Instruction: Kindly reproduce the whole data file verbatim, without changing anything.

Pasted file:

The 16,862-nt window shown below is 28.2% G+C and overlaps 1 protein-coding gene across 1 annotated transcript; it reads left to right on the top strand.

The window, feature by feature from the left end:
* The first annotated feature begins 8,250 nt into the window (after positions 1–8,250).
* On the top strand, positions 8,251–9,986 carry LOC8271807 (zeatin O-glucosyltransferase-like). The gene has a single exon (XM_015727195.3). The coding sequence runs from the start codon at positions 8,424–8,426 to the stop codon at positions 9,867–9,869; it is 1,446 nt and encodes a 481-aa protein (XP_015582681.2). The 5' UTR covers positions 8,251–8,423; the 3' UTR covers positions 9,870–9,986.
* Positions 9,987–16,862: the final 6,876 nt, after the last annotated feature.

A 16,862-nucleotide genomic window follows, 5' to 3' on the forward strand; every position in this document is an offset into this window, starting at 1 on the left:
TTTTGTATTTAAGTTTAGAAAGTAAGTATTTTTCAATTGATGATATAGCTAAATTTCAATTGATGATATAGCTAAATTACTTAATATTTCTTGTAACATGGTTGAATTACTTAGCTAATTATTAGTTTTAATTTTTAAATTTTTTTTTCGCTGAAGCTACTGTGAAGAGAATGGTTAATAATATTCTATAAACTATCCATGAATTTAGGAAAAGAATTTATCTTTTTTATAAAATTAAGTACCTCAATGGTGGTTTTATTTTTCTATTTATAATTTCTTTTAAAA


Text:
The 16,862-nt window shown below is 28.2% G+C and overlaps 1 protein-coding gene across 1 annotated transcript; it reads left to right on the top strand.

The window, feature by feature from the left end:
* The first annotated feature begins 8,250 nt into the window (after positions 1–8,250).
* On the top strand, positions 8,251–9,986 carry LOC8271807 (zeatin O-glucosyltransferase-like). The gene has a single exon (XM_015727195.3). The coding sequence runs from the start codon at positions 8,424–8,426 to the stop codon at positions 9,867–9,869; it is 1,446 nt and encodes a 481-aa protein (XP_015582681.2). The 5' UTR covers positions 8,251–8,423; the 3' UTR covers positions 9,870–9,986.
* Positions 9,987–16,862: the final 6,876 nt, after the last annotated feature.

A 16,862-nucleotide genomic window follows, 5' to 3' on the forward strand; every position in this document is an offset into this window, starting at 1 on the left:
TTTTGTATTTAAGTTTAGAAAGTAAGTATTTTTCAATTGATGATATAGCTAAATTTCAATTGATGATATAGCTAAATTACTTAATATTTCTTGTAACATGGTTGAATTACTTAGCTAATTATTAGTTTTAATTTTTAAATTTTTTTTTCGCTGAAGCTACTGTGAAGAGAATGGTTAATAATATTCTATAAACTATCCATGAATTTAGGAAAAGAATTTATCTTTTTTATAAAATTAAGTACCTCAATGGTGGTTTTATTTTTCTATTTATAATTTCTTTTAAAA